For years, powerful lobbyist for corporate America have successfully impeded government intervention with regard to wide-spread violations of state and federal wage protection laws. Well, times have changed. Yesterday, Senator Sherrod Brown and Representative Lynn Woolsey introduced the Employee Misclassification Protection Act which is aimed at helping millions of workers who are misclassified by their employers as independent contractors, often as an excuse to avoid paying federal and state payroll taxes. This scheme allows unscrupulous employers’ to cut cost by as much as 30 percent—and gives them an unfair advantage over law-abiding competitors, driving down labor standards for all workers.
For workers affected by this practice—construction workers, hospitality workers, broadcast technicians, stage hands, musicians, home health care workers and day laborers, among many others—this bill offers a pathway to receiving labor protections that most Americans take for granted, like being paid the minimum wage and receiving overtime pay after 40 hours of work, or workers’ compensation when they are hurt on the job. Workers wrongly classified as independent contractors also are denied pension or and health benefits, and are told they aren’t protected by civil rights laws.
The bill would require employers to classify workers as employees, using a well-defined test that has existed since 1947, and it establishes a penalty for failing to do so. It applies common sense to the workplace, requiring that employers tell workers if they have been classified as independent contractors and how they can challenge that classification. The bill also protects workers who do challenge misclassification from retaliation.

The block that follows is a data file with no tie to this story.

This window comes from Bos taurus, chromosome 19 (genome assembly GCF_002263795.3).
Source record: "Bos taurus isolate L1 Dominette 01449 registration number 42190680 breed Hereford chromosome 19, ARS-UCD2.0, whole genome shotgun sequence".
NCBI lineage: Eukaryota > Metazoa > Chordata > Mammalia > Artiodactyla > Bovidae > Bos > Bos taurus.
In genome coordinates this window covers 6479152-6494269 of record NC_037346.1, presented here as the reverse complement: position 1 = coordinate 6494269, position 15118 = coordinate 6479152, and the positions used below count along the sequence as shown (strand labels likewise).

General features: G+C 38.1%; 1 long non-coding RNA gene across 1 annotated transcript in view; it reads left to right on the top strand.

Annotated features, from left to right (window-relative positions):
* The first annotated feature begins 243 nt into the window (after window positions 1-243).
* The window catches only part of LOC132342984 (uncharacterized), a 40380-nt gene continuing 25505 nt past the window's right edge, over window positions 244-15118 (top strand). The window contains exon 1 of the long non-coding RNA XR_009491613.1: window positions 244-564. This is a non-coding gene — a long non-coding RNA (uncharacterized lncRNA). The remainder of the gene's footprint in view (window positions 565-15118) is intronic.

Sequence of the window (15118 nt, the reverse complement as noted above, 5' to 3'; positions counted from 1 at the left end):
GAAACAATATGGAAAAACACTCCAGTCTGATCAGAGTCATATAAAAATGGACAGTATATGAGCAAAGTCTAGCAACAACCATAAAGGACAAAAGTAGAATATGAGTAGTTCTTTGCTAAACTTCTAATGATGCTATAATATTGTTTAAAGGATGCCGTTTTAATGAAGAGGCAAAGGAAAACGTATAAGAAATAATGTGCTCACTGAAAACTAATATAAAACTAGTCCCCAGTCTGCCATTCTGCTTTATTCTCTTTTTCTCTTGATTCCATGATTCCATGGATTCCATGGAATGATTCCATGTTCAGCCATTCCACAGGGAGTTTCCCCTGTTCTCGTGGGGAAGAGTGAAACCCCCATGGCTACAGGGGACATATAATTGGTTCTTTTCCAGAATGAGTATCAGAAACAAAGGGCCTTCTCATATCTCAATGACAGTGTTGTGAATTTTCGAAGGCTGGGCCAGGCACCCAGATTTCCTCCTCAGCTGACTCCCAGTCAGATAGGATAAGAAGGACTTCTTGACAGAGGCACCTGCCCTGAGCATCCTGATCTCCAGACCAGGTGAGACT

Workers should be paid what the law says they are due. Misclassification has cost workers untold millions in wages and has cost the federal and state governments many millions in unpaid income, Social Security, unemployment and workers compensation taxes and premiums. New York City construction industry losses in payroll taxes and social insurance premiums due to misclassification are estimated at $170 million a year. In Ohio, the attorney general estimates annual costs from worker misclassification may be $100 million for unemployment insurance, more than $510 million in workers compensation premiums and almost $180 million in forgone state income tax revenues. Misclassification, he says, cost cities and villages more than $100 million in local income tax revenues in 2006, and cost school districts $7.8 million in 2008. Many other states report a similar impact. In fact, the Internal Revenue Service reported that in 1984, almost 20 percent of construction industry employers misclassified workers; a number that has surely grown.
This bill is a step in the right direction to protect workers, make sure that the country’s labor standards are upheld and place all employers on a level playing field. We look forward to working with Senator Brown and Representative Woolsey and their colleagues on this important piece of legislation. It is a crucial component in our ongoing campaign to ensure that all jobs are good jobs.
Eric L. Young, is a seasoned trial lawyer who specializes in wage and hour litigation and whistleblower litigation. Mr. Young can be contacted at 800-590-4116 or firstname.lastname@example.org.